DEC 29, 2023 3:00 AM PST

New Technique Uses Molecular Vibrations to Eradicate Cancer

WRITTEN BY: Katie Kokolus

Have you heard the adage “dance like nobody’s watching”?  The quote, often credited to the prominent author and educator Dr. William Watson Purkey, encourages us to let loose once in a while and not care about the judgment of others.  A little dancing is good for you! 

A new manuscript published last week in Nature Chemistry suggests a little “dancing” could be integrated into a novel cancer treatment approach.  The study shows that researchers can initiate vibration in molecules embedded into the cell membrane, leading to the rapid degradation of cancer cells.

This process, called vibronic-driven action (VDA), uses aminocyanines, atoms of a dye, allowing their manipulation by exposure to infrared light.   Aminocyanines already have several applications in medicine and biomedical research.  Because aminocyanines can attach to the outside of cells, they play a major role in bioimaging and detecting cancer cells. 

The study developed a “molecular jackhammer” technique.  Using low light, the researchers can initiate molecular vibrations and eradicate human melanoma cells in the laboratory in less than a picosecond (that is, one trillionth of a second). 

The researchers also looked at the impact of the molecular jackhammer on melanoma growing in mice.  Treated with aminocyanine and light resulted in 50% eradication of tumors in melanoma-bearing mice.  Aminocyanine alone did cure 20% of mice, but the researchers observed no efficacy of light alone.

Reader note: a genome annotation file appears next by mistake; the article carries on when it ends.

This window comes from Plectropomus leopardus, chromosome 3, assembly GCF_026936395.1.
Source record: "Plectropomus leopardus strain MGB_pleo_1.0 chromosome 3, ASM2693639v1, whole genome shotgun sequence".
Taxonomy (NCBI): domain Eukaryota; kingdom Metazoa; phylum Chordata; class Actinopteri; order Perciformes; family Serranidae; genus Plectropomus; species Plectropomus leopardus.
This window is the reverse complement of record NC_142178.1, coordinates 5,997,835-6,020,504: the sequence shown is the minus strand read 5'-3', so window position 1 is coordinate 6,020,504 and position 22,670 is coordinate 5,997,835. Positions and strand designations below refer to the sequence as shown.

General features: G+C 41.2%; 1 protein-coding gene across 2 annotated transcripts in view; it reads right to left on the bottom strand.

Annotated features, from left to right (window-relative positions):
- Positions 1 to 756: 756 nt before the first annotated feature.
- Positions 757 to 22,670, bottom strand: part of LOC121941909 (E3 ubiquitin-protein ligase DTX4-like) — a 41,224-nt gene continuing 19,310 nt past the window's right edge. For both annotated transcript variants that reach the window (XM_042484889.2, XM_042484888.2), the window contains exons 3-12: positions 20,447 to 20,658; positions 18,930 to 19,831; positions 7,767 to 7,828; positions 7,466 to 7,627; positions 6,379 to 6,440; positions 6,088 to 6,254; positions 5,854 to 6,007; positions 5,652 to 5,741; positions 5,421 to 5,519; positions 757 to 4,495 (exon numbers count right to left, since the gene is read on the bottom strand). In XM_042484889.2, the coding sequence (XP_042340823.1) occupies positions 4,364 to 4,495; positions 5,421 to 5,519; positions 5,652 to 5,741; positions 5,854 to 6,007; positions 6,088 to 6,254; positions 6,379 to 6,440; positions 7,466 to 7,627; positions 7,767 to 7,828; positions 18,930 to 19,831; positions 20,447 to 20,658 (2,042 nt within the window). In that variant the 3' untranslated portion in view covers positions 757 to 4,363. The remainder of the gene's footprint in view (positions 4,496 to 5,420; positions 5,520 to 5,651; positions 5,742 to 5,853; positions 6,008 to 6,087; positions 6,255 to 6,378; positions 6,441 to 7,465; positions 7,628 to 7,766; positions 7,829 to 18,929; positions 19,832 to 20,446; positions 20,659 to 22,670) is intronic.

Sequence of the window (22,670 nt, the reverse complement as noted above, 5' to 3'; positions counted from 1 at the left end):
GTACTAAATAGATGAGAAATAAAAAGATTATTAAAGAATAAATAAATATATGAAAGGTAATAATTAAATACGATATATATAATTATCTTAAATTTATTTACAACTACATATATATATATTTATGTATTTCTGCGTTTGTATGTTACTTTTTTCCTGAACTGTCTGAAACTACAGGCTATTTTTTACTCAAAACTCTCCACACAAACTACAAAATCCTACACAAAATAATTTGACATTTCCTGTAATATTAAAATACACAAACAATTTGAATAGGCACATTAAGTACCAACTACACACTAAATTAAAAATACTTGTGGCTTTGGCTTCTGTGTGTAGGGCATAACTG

The authors suggest that the molecular jackhammer technique could significantly impact the oncology field.  Notably, because of the reliance on mechanical forces and not cellular or biological responses, cancer cells are unlikely to develop resistance to this type of treatment.  Thus, validation of such techniques could become a valuable treatment modality. 

Further, the molecular jackhammer technique requires near-infrared light, which can penetrate far deeper into the body than visible light used in previous approaches to cancer treatment facilitated by mechanical force.  Thus, further development of this strategy could prove efficacious for treating hard-to-treat tumors not easily accessible by surgery, such as those in the bone. 


Sources: Nature Chem, Front Pharmacol, Rice University Press Release

About the Author
Doctorate (PhD)
I received a PhD in Tumor Immunology from SUNY Buffalo and BS and MS degrees from Duquesne University. I also completed a postdoc fellowship at the Penn State College of Medicine. I am interested in developing novel strategies to improve the efficacy of immunotherapies used to extend cancer survivorship.
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